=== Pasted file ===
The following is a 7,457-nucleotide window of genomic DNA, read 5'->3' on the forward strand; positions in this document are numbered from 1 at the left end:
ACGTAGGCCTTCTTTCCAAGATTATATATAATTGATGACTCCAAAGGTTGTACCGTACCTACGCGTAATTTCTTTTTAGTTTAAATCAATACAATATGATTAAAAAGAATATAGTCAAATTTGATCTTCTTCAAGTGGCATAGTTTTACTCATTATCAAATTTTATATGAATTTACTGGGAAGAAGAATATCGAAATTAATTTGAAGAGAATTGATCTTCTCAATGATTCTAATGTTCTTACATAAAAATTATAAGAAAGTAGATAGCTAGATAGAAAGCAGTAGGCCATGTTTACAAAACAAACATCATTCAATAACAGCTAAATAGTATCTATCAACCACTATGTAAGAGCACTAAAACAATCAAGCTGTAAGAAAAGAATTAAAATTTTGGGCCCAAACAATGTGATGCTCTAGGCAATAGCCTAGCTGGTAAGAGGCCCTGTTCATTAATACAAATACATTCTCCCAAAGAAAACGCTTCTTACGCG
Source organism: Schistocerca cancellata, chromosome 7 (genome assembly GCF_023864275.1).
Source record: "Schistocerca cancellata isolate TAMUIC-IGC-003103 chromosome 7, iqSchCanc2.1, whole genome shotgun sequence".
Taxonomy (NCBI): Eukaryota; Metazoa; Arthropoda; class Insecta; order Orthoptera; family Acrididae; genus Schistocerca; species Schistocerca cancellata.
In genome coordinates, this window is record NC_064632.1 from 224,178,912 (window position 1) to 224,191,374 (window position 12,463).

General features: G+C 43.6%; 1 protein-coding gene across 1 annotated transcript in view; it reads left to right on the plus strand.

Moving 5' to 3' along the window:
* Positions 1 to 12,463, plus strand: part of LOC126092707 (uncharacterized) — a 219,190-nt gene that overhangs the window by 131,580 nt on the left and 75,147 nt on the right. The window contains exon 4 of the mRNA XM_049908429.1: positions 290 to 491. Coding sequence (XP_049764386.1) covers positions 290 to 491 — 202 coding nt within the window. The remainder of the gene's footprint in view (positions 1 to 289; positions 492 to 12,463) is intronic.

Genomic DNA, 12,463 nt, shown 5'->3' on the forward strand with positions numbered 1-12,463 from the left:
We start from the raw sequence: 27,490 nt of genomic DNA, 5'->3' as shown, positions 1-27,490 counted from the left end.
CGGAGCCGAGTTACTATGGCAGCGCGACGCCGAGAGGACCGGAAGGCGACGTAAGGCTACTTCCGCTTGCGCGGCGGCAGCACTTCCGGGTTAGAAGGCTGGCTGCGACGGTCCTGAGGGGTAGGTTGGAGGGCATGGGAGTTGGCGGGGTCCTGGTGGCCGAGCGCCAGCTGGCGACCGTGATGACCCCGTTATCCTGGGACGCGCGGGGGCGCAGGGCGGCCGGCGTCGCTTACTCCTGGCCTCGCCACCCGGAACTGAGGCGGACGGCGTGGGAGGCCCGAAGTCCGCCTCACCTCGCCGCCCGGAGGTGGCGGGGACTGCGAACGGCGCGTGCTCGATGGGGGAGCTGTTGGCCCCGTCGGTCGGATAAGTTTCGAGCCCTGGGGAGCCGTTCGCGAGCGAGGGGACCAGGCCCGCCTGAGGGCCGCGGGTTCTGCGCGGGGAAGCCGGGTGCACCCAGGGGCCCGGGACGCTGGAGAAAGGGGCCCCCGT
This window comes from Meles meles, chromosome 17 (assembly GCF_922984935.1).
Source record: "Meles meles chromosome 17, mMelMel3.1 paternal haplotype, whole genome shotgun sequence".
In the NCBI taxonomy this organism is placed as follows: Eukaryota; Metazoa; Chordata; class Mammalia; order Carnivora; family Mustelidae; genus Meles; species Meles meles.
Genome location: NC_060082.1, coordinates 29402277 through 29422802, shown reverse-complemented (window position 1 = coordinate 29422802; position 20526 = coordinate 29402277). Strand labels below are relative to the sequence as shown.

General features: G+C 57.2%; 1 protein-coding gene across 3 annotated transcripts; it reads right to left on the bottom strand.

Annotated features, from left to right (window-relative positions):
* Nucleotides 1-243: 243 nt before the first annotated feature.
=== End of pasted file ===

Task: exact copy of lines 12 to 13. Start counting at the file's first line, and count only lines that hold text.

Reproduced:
CGGAGCCGAGTTACTATGGCAGCGCGACGCCGAGAGGACCGGAAGGCGACGTAAGGCTACTTCCGCTTGCGCGGCGGCAGCACTTCCGGGTTAGAAGGCTGGCTGCGACGGTCCTGAGGGGTAGGTTGGAGGGCATGGGAGTTGGCGGGGTCCTGGTGGCCGAGCGCCAGCTGGCGACCGTGATGACCCCGTTATCCTGGGACGCGCGGGGGCGCAGGGCGGCCGGCGTCGCTTACTCCTGGCCTCGCCACCCGGAACTGAGGCGGACGGCGTGGGAGGCCCGAAGTCCGCCTCACCTCGCCGCCCGGAGGTGGCGGGGACTGCGAACGGCGCGTGCTCGATGGGGGAGCTGTTGGCCCCGTCGGTCGGATAAGTTTCGAGCCCTGGGGAGCCGTTCGCGAGCGAGGGGACCAGGCCCGCCTGAGGGCCGCGGGTTCTGCGCGGGGAAGCCGGGTGCACCCAGGGGCCCGGGACGCTGGAGAAAGGGGCCCCCGT
This window comes from Meles meles, chromosome 17 (assembly GCF_922984935.1).